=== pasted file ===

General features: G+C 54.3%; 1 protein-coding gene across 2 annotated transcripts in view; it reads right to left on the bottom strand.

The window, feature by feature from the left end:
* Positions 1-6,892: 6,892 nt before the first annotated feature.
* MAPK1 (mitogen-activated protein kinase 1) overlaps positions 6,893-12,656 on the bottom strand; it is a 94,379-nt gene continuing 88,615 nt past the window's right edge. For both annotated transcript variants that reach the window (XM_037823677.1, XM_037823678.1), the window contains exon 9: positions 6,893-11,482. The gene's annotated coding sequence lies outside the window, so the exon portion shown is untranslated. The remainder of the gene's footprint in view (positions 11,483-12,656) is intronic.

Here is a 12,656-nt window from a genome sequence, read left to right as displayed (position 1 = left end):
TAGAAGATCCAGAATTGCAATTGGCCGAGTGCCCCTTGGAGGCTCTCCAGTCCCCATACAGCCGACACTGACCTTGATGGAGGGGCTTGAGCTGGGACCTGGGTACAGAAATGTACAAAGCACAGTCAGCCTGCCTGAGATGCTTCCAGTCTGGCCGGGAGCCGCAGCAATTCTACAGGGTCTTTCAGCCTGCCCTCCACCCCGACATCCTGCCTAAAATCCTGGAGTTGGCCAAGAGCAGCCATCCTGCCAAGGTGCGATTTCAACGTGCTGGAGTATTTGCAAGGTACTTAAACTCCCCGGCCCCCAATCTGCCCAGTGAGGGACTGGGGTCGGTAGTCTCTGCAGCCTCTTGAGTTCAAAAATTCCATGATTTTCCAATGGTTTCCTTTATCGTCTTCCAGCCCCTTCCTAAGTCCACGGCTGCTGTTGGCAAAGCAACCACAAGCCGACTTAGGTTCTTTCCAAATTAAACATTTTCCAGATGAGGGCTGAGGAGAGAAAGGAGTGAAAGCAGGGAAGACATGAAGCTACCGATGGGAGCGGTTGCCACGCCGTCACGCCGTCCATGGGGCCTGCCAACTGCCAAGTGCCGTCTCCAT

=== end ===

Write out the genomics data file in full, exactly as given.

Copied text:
General features: G+C 54.3%; 1 protein-coding gene across 2 annotated transcripts in view; it reads right to left on the bottom strand.

The window, feature by feature from the left end:
* Positions 1-6,892: 6,892 nt before the first annotated feature.
* MAPK1 (mitogen-activated protein kinase 1) overlaps positions 6,893-12,656 on the bottom strand; it is a 94,379-nt gene continuing 88,615 nt past the window's right edge. For both annotated transcript variants that reach the window (XM_037823677.1, XM_037823678.1), the window contains exon 9: positions 6,893-11,482. The gene's annotated coding sequence lies outside the window, so the exon portion shown is untranslated. The remainder of the gene's footprint in view (positions 11,483-12,656) is intronic.

Here is a 12,656-nt window from a genome sequence, read left to right as displayed (position 1 = left end):
TAGAAGATCCAGAATTGCAATTGGCCGAGTGCCCCTTGGAGGCTCTCCAGTCCCCATACAGCCGACACTGACCTTGATGGAGGGGCTTGAGCTGGGACCTGGGTACAGAAATGTACAAAGCACAGTCAGCCTGCCTGAGATGCTTCCAGTCTGGCCGGGAGCCGCAGCAATTCTACAGGGTCTTTCAGCCTGCCCTCCACCCCGACATCCTGCCTAAAATCCTGGAGTTGGCCAAGAGCAGCCATCCTGCCAAGGTGCGATTTCAACGTGCTGGAGTATTTGCAAGGTACTTAAACTCCCCGGCCCCCAATCTGCCCAGTGAGGGACTGGGGTCGGTAGTCTCTGCAGCCTCTTGAGTTCAAAAATTCCATGATTTTCCAATGGTTTCCTTTATCGTCTTCCAGCCCCTTCCTAAGTCCACGGCTGCTGTTGGCAAAGCAACCACAAGCCGACTTAGGTTCTTTCCAAATTAAACATTTTCCAGATGAGGGCTGAGGAGAGAAAGGAGTGAAAGCAGGGAAGACATGAAGCTACCGATGGGAGCGGTTGCCACGCCGTCACGCCGTCCATGGGGCCTGCCAACTGCCAAGTGCCGTCTCCAT